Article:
Zika Virus: If You Travelled To Zika-Affected Areas, You Can’t Donate Blood For 4 Months
Representational Image (Photo Credits: Pixabay)

After staving off zika virus for the longest time, India fell prey to the deadly infection in October, when an elderly woman was diagnosed with the infection in Jaipur, Rajasthan. According to a report by The Times of India, blood banks across Rajasthan and Madhya Pradesh have been asked to boost screening or donors since the Zika virus can be passed on through infected blood.

The TOI report states that the National Blood Transfusion Council (NBTC) has insisted on adhering to the donor-selection criteria, which includes obtaining a detailed history of travelling. The council has directed anyone who has visited Zika-affected areas to not donate blood for a total of four months. They have to wait for a total of two weeks before donating before the donor happens to be recovering from any acute viral infection or has just discontinued the use of medicines. Donors should be free of any disease symptoms before they start donating.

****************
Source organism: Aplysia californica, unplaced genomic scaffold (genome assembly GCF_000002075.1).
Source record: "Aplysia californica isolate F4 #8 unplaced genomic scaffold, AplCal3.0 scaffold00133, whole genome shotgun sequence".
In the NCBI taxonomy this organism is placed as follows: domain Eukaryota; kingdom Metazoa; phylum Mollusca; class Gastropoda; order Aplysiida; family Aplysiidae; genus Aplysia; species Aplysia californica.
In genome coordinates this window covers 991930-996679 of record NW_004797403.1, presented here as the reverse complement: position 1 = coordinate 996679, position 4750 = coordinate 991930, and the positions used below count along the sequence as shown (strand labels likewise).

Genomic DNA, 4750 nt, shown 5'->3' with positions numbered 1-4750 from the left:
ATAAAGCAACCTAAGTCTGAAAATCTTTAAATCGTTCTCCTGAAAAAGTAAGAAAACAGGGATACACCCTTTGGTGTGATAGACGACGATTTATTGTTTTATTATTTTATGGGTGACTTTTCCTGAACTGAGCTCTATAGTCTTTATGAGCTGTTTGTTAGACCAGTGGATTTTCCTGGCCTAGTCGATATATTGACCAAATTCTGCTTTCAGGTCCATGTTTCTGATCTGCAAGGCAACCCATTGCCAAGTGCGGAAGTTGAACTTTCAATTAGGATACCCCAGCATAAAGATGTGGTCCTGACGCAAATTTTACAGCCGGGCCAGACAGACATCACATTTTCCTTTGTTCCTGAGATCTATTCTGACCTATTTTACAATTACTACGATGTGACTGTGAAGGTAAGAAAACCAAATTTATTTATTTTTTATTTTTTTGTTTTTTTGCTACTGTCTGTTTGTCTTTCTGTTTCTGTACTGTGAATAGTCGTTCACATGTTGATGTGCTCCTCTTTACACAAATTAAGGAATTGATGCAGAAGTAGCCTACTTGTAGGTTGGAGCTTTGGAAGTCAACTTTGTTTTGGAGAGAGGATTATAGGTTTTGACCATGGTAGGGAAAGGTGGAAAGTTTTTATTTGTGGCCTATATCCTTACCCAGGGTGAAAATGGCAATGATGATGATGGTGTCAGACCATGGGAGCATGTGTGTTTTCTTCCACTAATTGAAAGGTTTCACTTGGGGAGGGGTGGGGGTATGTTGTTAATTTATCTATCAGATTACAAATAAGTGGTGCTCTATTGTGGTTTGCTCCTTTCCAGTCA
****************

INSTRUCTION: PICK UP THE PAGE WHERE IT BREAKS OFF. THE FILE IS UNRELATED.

The NBTC issued a circular, asking donors to be alert. In case they develop any symptoms of the disease two weeks after they donated, they are supposed to notify the blood bank immediately. NBTC director Dr Shobini Rajan has clarified that no cases of donor-related infection has been recorded in the country and the circular was just a precautionary measure.

What Is Zika?

The Zika virus is a pathogen that is transmitted through the bite of the Aedes mosquito. Zika infection during pregnancy can cause birth defects in the foetus, commonly resulting in an abnormality called microcephaly. Other problems such as miscarriages, stillbirths and other birth defects are also caused by the virus. A rare sickness of the nervous system, Guillain-Barré syndrome, has also been seen in areas affected by the Zika virus.